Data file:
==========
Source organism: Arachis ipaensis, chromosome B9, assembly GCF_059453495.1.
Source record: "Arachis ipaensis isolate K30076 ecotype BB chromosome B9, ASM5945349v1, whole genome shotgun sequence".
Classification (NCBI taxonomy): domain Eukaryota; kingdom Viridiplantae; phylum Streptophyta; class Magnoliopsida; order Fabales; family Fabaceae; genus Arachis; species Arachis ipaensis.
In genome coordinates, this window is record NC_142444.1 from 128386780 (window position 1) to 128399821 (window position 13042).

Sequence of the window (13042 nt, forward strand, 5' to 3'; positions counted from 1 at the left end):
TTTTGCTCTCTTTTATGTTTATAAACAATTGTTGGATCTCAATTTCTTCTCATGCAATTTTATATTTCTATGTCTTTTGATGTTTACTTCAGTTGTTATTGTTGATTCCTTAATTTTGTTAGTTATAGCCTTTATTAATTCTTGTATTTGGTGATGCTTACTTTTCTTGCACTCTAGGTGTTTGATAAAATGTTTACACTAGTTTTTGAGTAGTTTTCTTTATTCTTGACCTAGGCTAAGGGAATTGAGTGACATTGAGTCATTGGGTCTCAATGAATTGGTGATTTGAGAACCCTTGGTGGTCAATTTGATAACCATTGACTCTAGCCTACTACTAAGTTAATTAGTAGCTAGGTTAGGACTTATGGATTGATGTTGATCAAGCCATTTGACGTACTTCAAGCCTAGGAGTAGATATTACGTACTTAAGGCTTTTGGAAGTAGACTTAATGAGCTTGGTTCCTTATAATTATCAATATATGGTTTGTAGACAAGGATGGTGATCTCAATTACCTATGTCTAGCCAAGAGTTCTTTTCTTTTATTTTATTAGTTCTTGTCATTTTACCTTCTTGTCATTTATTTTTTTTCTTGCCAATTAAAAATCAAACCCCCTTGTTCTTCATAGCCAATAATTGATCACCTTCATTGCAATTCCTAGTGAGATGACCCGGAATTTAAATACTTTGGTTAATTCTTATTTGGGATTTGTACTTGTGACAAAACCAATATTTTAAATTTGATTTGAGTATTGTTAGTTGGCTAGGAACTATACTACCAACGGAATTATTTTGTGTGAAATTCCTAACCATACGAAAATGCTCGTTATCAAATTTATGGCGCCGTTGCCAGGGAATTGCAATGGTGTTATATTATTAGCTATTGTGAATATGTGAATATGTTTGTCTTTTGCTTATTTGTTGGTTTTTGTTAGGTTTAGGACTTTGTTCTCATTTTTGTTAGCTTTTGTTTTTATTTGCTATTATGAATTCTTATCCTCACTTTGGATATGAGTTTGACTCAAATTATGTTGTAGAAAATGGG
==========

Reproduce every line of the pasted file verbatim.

Source organism: Arachis ipaensis, chromosome B9, assembly GCF_059453495.1.
Source record: "Arachis ipaensis isolate K30076 ecotype BB chromosome B9, ASM5945349v1, whole genome shotgun sequence".
Classification (NCBI taxonomy): domain Eukaryota; kingdom Viridiplantae; phylum Streptophyta; class Magnoliopsida; order Fabales; family Fabaceae; genus Arachis; species Arachis ipaensis.
In genome coordinates, this window is record NC_142444.1 from 128386780 (window position 1) to 128399821 (window position 13042).

Sequence of the window (13042 nt, forward strand, 5' to 3'; positions counted from 1 at the left end):
TTTTGCTCTCTTTTATGTTTATAAACAATTGTTGGATCTCAATTTCTTCTCATGCAATTTTATATTTCTATGTCTTTTGATGTTTACTTCAGTTGTTATTGTTGATTCCTTAATTTTGTTAGTTATAGCCTTTATTAATTCTTGTATTTGGTGATGCTTACTTTTCTTGCACTCTAGGTGTTTGATAAAATGTTTACACTAGTTTTTGAGTAGTTTTCTTTATTCTTGACCTAGGCTAAGGGAATTGAGTGACATTGAGTCATTGGGTCTCAATGAATTGGTGATTTGAGAACCCTTGGTGGTCAATTTGATAACCATTGACTCTAGCCTACTACTAAGTTAATTAGTAGCTAGGTTAGGACTTATGGATTGATGTTGATCAAGCCATTTGACGTACTTCAAGCCTAGGAGTAGATATTACGTACTTAAGGCTTTTGGAAGTAGACTTAATGAGCTTGGTTCCTTATAATTATCAATATATGGTTTGTAGACAAGGATGGTGATCTCAATTACCTATGTCTAGCCAAGAGTTCTTTTCTTTTATTTTATTAGTTCTTGTCATTTTACCTTCTTGTCATTTATTTTTTTTCTTGCCAATTAAAAATCAAACCCCCTTGTTCTTCATAGCCAATAATTGATCACCTTCATTGCAATTCCTAGTGAGATGACCCGGAATTTAAATACTTTGGTTAATTCTTATTTGGGATTTGTACTTGTGACAAAACCAATATTTTAAATTTGATTTGAGTATTGTTAGTTGGCTAGGAACTATACTACCAACGGAATTATTTTGTGTGAAATTCCTAACCATACGAAAATGCTCGTTATCAAATTTATGGCGCCGTTGCCAGGGAATTGCAATGGTGTTATATTATTAGCTATTGTGAATATGTGAATATGTTTGTCTTTTGCTTATTTGTTGGTTTTTGTTAGGTTTAGGACTTTGTTCTCATTTTTGTTAGCTTTTGTTTTTATTTGCTATTATGAATTCTTATCCTCACTTTGGATATGAGTTTGACTCAAATTATGTTGTAGAAAATGGG